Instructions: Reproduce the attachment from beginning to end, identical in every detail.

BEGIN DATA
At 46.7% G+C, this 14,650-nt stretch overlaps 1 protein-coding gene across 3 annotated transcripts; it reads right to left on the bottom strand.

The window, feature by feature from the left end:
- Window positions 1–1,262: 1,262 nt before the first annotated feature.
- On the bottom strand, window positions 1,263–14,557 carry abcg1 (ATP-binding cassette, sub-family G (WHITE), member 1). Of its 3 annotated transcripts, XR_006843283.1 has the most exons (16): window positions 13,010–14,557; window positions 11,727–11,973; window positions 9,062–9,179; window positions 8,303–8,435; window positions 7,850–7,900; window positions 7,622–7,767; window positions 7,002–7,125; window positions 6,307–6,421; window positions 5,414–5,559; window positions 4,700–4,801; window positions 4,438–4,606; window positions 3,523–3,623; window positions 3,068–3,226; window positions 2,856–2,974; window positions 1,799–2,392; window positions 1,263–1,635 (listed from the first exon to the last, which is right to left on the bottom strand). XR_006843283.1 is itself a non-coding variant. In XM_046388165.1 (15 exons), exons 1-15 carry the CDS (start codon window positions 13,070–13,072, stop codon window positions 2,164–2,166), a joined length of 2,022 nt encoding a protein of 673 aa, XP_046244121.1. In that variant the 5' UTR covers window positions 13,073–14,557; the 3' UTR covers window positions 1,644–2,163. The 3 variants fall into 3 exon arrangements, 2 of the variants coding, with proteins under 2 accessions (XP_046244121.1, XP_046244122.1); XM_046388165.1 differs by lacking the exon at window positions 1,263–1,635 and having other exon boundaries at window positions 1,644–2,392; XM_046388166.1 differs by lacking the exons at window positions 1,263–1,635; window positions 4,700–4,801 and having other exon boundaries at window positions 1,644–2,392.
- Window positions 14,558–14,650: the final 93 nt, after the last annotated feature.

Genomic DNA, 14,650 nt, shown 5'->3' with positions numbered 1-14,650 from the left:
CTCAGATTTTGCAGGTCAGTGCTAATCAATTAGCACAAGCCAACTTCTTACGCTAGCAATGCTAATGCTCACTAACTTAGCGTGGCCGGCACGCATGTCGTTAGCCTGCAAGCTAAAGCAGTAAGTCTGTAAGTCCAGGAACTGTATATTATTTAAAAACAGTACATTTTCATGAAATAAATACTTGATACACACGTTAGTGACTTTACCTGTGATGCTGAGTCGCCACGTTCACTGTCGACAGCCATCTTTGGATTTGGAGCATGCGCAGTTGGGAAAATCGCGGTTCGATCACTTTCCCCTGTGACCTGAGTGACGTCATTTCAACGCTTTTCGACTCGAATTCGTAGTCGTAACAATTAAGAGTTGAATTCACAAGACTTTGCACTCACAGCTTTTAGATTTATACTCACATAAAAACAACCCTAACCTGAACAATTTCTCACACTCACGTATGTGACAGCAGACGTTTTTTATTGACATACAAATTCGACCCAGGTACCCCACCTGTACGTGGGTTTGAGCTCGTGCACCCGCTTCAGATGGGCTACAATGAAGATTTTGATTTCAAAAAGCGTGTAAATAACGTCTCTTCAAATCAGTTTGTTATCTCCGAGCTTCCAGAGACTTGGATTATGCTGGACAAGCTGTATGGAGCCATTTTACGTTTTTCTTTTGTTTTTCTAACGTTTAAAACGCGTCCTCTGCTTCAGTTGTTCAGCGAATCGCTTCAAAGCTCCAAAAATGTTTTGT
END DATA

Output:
At 46.7% G+C, this 14,650-nt stretch overlaps 1 protein-coding gene across 3 annotated transcripts; it reads right to left on the bottom strand.

The window, feature by feature from the left end:
- Window positions 1–1,262: 1,262 nt before the first annotated feature.
- On the bottom strand, window positions 1,263–14,557 carry abcg1 (ATP-binding cassette, sub-family G (WHITE), member 1). Of its 3 annotated transcripts, XR_006843283.1 has the most exons (16): window positions 13,010–14,557; window positions 11,727–11,973; window positions 9,062–9,179; window positions 8,303–8,435; window positions 7,850–7,900; window positions 7,622–7,767; window positions 7,002–7,125; window positions 6,307–6,421; window positions 5,414–5,559; window positions 4,700–4,801; window positions 4,438–4,606; window positions 3,523–3,623; window positions 3,068–3,226; window positions 2,856–2,974; window positions 1,799–2,392; window positions 1,263–1,635 (listed from the first exon to the last, which is right to left on the bottom strand). XR_006843283.1 is itself a non-coding variant. In XM_046388165.1 (15 exons), exons 1-15 carry the CDS (start codon window positions 13,070–13,072, stop codon window positions 2,164–2,166), a joined length of 2,022 nt encoding a protein of 673 aa, XP_046244121.1. In that variant the 5' UTR covers window positions 13,073–14,557; the 3' UTR covers window positions 1,644–2,163. The 3 variants fall into 3 exon arrangements, 2 of the variants coding, with proteins under 2 accessions (XP_046244121.1, XP_046244122.1); XM_046388165.1 differs by lacking the exon at window positions 1,263–1,635 and having other exon boundaries at window positions 1,644–2,392; XM_046388166.1 differs by lacking the exons at window positions 1,263–1,635; window positions 4,700–4,801 and having other exon boundaries at window positions 1,644–2,392.
- Window positions 14,558–14,650: the final 93 nt, after the last annotated feature.

Genomic DNA, 14,650 nt, shown 5'->3' with positions numbered 1-14,650 from the left:
CTCAGATTTTGCAGGTCAGTGCTAATCAATTAGCACAAGCCAACTTCTTACGCTAGCAATGCTAATGCTCACTAACTTAGCGTGGCCGGCACGCATGTCGTTAGCCTGCAAGCTAAAGCAGTAAGTCTGTAAGTCCAGGAACTGTATATTATTTAAAAACAGTACATTTTCATGAAATAAATACTTGATACACACGTTAGTGACTTTACCTGTGATGCTGAGTCGCCACGTTCACTGTCGACAGCCATCTTTGGATTTGGAGCATGCGCAGTTGGGAAAATCGCGGTTCGATCACTTTCCCCTGTGACCTGAGTGACGTCATTTCAACGCTTTTCGACTCGAATTCGTAGTCGTAACAATTAAGAGTTGAATTCACAAGACTTTGCACTCACAGCTTTTAGATTTATACTCACATAAAAACAACCCTAACCTGAACAATTTCTCACACTCACGTATGTGACAGCAGACGTTTTTTATTGACATACAAATTCGACCCAGGTACCCCACCTGTACGTGGGTTTGAGCTCGTGCACCCGCTTCAGATGGGCTACAATGAAGATTTTGATTTCAAAAAGCGTGTAAATAACGTCTCTTCAAATCAGTTTGTTATCTCCGAGCTTCCAGAGACTTGGATTATGCTGGACAAGCTGTATGGAGCCATTTTACGTTTTTCTTTTGTTTTTCTAACGTTTAAAACGCGTCCTCTGCTTCAGTTGTTCAGCGAATCGCTTCAAAGCTCCAAAAATGTTTTGT